Police Department

New State Grant Will Allow IPD to Step Up Liquor Control Enforcement Efforts

New State Grant Will Allow IPD to Step Up Liquor Control Enforcement Efforts

For Immediate Release: October 2, 2017

Beginning October 1, 2017, the Independence Police Department will receive an increase in a Missouri Department of Transportation state grant to conduct liquor compliance checks from the amount of $7,000 up to $33,920. This grant is used to ensure that businesses are not selling alcoholic beverages to minors.

With the previous grant amount, IPD was only able to check each business that sells alcoholic beverages in the city about once per year. This new grant amount will allow police officers to check each business about three to four times each year. As an auxiliary duty, Independence police officers are paid by this grant to work these compliance checks outside their regularly assigned duty hours.

Violators that are observed selling alcohol to minors face serious consequences. In additional to immediately receiving a summons from the police officer, the seller and business must also deal with both city and state liquor licensing repercussions. These may include fines and liquor license suspensions.

Compliance checks are conducted under strict guidelines. In order to comply with the Missouri Division of Alcohol and Tobacco, officers must adhere to state-mandated procedures while conducting these checks. IPD officers use minors, ages 18–19 years old, in these undercover investigations. Additional procedures cover the selection and training process of undercover minors, as well as how the undercover checks operate. Police officers follow the CSR 70-2.280 Guidelines for Using Minors in Intoxicating Liquor Investigations. Using minors for this kind of enforcement is covered under RsMO 311.722.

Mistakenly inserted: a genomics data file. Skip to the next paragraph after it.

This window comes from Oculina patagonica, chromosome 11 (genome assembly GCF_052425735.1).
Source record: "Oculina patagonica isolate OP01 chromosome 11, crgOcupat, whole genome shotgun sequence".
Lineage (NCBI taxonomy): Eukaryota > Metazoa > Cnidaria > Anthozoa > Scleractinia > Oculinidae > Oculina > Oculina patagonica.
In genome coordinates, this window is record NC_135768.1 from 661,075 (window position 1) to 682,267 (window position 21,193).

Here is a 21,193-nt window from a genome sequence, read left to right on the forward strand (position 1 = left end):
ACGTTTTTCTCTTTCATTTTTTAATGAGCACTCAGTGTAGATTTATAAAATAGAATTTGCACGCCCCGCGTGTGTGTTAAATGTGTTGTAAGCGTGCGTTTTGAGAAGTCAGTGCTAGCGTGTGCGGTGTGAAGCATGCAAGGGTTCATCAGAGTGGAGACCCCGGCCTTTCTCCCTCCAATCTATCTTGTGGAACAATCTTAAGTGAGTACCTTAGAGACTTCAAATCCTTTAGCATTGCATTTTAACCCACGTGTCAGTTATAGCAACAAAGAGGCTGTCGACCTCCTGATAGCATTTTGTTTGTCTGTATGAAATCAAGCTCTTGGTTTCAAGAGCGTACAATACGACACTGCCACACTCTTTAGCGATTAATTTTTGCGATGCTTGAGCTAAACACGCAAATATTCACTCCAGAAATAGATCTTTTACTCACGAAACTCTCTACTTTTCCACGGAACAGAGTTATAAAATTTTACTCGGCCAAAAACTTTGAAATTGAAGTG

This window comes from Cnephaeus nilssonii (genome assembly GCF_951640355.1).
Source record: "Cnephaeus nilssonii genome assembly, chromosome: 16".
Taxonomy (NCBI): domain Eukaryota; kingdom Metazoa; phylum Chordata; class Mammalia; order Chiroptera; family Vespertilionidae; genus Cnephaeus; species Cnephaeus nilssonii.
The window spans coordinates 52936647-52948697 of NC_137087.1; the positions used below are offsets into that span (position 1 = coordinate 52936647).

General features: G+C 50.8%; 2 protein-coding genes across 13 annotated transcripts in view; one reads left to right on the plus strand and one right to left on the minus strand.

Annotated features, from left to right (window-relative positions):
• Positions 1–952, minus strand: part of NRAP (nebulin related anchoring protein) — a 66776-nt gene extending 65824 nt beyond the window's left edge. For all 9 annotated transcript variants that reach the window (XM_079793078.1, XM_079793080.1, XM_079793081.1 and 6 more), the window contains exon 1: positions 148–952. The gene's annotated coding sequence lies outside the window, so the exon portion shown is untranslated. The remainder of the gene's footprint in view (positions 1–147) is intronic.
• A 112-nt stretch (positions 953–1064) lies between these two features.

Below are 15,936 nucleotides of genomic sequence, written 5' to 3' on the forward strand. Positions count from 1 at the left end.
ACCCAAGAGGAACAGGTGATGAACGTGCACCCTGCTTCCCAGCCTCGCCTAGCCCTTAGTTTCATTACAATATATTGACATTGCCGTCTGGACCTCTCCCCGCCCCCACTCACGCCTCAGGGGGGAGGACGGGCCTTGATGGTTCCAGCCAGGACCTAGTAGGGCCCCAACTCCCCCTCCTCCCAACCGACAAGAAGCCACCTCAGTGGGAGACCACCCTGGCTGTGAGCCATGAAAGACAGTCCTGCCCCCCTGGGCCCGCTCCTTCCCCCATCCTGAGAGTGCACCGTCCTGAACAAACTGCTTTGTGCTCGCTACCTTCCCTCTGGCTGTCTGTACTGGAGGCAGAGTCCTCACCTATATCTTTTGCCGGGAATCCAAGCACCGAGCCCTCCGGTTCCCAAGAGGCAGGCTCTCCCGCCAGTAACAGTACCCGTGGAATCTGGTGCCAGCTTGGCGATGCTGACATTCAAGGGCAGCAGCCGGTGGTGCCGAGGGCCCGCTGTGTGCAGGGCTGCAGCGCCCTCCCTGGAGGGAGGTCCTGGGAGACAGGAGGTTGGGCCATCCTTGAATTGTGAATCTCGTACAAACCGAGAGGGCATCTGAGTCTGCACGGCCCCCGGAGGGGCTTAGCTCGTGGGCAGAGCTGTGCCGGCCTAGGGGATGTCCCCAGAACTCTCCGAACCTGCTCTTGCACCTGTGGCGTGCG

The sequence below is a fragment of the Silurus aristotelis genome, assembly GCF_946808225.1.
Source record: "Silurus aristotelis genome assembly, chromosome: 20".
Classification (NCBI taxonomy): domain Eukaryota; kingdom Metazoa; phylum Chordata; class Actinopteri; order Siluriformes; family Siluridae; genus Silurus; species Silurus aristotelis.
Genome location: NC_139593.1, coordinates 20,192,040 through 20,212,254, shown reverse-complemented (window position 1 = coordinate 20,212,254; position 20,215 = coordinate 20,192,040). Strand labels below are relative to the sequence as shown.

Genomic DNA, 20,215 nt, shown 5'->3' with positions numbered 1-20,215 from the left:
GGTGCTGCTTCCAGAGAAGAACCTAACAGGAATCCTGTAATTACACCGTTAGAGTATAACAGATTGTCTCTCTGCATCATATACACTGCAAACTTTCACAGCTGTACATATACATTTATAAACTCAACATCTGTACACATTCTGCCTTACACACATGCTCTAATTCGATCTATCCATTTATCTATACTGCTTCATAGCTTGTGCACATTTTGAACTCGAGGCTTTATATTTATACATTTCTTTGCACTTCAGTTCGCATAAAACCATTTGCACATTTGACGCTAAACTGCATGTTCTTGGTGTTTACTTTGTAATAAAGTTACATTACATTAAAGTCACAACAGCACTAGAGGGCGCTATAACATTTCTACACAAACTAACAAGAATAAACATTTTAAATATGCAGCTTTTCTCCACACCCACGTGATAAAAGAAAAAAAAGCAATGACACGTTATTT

The purpose of the compliance checks is to save lives by reducing teen alcohol related deaths. According to the CDC, Alcohol is the most commonly used and abused drug among youth in the United States. Excessive drinking is responsible for more than 4,300 deaths among underage youth each year, and cost the U.S. $24 billion in economic costs in 2010. Although drinking by persons under the age of 21 is illegal, people aged 12 to 20 years drink 11 percent of all alcohol consumed in the United States. In 2010, there were approximately 189,000 emergency rooms visits by persons under age 21 for injuries and other conditions linked to alcohol.

In 2017, year to date, IPD has checked 166 establishments and have found 19 violations, resulting in an 89 percent compliance rate. In all of 2016, 204 businesses were checked with 13 violations, resulting in a 94 percent compliance rate.

With the additional funding, IPD will be able to have a more pro-active approach to ensure local businesses are in compliance with local and state laws regarding alcohol sales to minors.